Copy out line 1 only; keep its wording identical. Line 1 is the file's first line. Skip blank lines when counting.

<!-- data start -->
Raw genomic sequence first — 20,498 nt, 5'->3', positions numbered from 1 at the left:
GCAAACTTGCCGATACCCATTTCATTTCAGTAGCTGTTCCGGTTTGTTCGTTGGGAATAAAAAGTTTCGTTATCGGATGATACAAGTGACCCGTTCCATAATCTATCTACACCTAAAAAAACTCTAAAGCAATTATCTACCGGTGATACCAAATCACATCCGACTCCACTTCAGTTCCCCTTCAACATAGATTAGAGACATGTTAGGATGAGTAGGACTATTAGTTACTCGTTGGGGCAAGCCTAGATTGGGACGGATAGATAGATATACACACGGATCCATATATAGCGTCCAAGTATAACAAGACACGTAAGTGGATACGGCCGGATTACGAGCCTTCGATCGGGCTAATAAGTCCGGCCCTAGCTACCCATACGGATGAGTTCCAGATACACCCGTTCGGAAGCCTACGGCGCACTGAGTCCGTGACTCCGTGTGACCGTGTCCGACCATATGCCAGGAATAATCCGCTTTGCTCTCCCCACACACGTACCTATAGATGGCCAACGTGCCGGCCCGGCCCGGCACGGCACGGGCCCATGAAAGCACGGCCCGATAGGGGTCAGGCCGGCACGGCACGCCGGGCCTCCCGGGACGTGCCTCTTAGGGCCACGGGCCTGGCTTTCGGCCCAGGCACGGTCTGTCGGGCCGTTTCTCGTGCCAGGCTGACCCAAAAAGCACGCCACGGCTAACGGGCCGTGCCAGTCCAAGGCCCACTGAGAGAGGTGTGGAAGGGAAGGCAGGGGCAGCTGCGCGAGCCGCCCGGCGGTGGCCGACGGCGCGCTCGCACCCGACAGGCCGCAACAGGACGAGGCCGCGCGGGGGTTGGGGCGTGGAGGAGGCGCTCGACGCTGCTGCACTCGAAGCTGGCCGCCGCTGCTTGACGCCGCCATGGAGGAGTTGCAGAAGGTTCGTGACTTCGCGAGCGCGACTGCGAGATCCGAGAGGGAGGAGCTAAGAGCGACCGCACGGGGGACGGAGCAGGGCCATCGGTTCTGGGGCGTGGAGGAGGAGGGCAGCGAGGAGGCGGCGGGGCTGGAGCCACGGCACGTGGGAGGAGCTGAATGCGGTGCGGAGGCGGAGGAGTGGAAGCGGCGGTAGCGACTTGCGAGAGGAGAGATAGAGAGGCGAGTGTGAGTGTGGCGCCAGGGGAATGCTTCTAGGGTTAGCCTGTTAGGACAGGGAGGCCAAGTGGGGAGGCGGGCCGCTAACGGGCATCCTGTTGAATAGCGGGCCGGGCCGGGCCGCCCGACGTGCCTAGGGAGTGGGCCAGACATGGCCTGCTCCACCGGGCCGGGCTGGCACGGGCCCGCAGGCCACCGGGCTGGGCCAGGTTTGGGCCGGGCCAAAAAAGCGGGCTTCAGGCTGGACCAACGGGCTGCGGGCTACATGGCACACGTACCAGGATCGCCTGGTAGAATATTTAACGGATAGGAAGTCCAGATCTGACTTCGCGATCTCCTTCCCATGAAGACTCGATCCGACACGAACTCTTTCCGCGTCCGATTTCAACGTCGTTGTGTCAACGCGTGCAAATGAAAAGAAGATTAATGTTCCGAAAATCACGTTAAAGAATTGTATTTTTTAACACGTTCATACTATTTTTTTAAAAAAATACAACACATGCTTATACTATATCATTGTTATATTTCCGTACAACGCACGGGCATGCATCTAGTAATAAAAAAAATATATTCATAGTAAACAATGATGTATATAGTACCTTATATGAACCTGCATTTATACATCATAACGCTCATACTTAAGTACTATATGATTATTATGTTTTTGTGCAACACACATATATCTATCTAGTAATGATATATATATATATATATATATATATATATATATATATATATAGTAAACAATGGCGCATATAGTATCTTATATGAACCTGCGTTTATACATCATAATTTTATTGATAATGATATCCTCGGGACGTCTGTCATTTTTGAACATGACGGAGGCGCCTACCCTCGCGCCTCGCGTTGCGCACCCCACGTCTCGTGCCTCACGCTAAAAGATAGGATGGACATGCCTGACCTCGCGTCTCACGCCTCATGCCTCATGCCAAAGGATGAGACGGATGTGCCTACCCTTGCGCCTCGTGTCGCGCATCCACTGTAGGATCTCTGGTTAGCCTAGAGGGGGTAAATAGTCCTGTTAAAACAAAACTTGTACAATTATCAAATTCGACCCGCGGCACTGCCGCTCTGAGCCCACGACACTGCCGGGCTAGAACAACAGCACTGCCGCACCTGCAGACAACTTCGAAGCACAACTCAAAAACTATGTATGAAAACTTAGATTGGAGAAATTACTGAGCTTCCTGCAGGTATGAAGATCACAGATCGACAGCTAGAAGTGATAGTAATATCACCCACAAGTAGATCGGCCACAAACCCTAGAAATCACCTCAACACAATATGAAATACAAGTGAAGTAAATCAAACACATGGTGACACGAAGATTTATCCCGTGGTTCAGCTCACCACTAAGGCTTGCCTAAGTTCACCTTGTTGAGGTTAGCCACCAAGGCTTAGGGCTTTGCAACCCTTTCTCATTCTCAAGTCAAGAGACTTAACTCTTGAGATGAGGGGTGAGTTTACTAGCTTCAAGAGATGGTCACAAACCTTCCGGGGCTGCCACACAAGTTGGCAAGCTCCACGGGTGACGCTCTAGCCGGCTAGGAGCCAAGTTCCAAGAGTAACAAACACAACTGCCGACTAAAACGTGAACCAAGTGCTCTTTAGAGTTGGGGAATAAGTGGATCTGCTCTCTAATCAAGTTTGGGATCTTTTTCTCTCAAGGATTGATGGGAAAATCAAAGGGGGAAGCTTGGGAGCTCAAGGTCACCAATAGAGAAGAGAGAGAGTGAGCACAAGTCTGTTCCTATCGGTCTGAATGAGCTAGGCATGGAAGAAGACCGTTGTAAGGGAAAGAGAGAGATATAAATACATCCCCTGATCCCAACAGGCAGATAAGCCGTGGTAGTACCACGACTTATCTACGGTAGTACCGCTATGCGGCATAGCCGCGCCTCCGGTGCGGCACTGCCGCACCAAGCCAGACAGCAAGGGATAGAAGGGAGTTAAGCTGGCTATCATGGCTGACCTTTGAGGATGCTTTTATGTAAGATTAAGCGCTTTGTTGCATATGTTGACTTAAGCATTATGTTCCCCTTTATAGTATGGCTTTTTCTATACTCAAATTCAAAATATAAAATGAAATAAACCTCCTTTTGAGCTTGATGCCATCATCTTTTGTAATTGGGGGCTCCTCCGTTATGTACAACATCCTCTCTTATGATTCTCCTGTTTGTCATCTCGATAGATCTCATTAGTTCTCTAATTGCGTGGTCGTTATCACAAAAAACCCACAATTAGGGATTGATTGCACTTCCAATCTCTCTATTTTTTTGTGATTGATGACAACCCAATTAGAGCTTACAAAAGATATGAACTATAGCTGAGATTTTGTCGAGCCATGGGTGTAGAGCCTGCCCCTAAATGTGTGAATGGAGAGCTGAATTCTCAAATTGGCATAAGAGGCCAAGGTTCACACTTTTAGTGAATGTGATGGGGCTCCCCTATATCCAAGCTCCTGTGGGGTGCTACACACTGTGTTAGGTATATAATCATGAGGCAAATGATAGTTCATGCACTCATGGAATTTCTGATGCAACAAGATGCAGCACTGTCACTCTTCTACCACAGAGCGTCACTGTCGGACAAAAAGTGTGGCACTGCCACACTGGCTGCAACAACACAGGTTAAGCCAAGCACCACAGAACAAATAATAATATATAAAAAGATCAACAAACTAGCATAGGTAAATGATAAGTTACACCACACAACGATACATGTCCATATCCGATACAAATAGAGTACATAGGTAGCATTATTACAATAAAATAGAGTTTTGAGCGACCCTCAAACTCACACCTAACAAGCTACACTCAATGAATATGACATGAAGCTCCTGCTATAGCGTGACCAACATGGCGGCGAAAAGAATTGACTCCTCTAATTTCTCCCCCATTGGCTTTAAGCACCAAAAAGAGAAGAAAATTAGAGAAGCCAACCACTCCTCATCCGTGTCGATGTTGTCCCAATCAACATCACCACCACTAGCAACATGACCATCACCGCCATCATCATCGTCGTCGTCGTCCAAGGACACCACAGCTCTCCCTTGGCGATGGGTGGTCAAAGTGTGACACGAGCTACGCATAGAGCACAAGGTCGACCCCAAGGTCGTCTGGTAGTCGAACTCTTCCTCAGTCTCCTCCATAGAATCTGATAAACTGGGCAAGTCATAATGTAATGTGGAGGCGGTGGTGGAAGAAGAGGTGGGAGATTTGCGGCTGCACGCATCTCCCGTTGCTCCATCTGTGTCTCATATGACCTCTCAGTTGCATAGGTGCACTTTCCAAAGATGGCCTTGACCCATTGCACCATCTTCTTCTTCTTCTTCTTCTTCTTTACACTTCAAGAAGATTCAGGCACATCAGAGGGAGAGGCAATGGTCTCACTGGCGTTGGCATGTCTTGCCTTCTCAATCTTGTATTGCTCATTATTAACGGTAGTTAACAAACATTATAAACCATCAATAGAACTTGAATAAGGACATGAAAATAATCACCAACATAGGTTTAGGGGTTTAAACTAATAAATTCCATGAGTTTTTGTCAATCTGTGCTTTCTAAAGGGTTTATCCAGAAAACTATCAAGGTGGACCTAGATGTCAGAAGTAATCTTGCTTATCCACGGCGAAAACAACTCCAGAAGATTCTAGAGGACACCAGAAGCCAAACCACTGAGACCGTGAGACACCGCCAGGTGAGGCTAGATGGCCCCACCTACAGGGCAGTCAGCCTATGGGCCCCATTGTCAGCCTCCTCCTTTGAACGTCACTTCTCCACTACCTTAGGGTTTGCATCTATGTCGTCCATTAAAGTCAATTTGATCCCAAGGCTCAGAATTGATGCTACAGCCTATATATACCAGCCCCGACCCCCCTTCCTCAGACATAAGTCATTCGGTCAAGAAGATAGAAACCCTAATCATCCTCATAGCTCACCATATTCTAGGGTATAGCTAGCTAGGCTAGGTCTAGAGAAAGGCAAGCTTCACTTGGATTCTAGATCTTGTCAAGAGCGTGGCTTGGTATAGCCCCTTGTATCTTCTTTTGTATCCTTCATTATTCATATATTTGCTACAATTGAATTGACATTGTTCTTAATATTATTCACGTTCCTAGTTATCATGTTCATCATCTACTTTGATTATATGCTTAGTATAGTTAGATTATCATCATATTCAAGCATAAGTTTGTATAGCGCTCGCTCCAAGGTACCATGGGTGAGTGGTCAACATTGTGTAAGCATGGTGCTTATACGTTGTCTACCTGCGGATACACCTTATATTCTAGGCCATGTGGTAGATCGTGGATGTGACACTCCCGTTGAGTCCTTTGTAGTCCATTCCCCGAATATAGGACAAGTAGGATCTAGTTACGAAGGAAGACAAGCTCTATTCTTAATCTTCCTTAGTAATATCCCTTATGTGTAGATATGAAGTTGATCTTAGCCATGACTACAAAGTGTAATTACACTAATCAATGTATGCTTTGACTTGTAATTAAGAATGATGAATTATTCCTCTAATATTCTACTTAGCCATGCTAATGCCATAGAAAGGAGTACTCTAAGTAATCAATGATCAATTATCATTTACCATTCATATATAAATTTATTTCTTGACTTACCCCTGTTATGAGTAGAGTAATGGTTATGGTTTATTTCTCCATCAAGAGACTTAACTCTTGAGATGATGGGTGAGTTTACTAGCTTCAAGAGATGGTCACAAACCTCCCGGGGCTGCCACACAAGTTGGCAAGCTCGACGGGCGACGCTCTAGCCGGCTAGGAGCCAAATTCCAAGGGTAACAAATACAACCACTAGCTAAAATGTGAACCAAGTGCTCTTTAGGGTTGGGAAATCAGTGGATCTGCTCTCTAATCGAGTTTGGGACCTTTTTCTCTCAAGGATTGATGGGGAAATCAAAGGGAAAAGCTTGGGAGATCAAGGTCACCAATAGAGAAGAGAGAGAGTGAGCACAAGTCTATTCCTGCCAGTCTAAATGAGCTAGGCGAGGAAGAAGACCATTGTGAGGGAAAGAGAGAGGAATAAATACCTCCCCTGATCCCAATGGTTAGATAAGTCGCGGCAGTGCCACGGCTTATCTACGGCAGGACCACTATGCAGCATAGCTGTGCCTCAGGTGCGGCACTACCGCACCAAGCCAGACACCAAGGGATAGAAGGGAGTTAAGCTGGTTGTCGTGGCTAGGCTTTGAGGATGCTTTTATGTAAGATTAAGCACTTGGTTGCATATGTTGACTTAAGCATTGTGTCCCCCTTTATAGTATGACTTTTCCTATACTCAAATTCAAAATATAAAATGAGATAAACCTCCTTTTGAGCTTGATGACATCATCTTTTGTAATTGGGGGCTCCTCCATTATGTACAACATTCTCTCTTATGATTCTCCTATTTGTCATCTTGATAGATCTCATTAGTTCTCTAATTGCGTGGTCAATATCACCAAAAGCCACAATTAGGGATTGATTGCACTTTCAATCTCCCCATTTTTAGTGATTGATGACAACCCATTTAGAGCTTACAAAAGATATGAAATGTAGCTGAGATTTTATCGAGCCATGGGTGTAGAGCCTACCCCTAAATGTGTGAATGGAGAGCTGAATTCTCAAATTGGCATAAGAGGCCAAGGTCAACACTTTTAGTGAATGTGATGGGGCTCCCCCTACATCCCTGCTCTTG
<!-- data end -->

Raw genomic sequence first — 20,498 nt, 5'->3', positions numbered from 1 at the left: